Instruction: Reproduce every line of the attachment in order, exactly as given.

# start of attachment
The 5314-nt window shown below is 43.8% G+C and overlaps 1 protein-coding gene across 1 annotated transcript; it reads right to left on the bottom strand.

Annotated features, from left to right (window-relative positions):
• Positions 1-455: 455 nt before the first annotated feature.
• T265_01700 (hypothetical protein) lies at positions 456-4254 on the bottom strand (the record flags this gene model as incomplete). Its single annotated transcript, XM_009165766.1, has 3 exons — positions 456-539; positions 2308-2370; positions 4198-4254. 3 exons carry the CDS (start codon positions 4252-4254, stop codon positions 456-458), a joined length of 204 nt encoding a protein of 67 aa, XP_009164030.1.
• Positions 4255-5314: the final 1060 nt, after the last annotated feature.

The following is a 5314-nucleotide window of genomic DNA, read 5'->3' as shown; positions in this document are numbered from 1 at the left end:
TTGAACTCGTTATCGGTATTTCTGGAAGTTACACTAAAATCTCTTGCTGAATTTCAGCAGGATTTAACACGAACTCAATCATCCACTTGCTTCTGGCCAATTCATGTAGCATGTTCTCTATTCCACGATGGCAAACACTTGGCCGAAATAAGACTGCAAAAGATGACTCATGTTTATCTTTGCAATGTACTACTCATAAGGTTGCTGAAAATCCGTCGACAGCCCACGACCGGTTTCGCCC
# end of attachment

The 5314-nt window shown below is 43.8% G+C and overlaps 1 protein-coding gene across 1 annotated transcript; it reads right to left on the bottom strand.

Annotated features, from left to right (window-relative positions):
• Positions 1-455: 455 nt before the first annotated feature.
• T265_01700 (hypothetical protein) lies at positions 456-4254 on the bottom strand (the record flags this gene model as incomplete). Its single annotated transcript, XM_009165766.1, has 3 exons — positions 456-539; positions 2308-2370; positions 4198-4254. 3 exons carry the CDS (start codon positions 4252-4254, stop codon positions 456-458), a joined length of 204 nt encoding a protein of 67 aa, XP_009164030.1.
• Positions 4255-5314: the final 1060 nt, after the last annotated feature.

The following is a 5314-nucleotide window of genomic DNA, read 5'->3' as shown; positions in this document are numbered from 1 at the left end:
TTGAACTCGTTATCGGTATTTCTGGAAGTTACACTAAAATCTCTTGCTGAATTTCAGCAGGATTTAACACGAACTCAATCATCCACTTGCTTCTGGCCAATTCATGTAGCATGTTCTCTATTCCACGATGGCAAACACTTGGCCGAAATAAGACTGCAAAAGATGACTCATGTTTATCTTTGCAATGTACTACTCATAAGGTTGCTGAAAATCCGTCGACAGCCCACGACCGGTTTCGCCC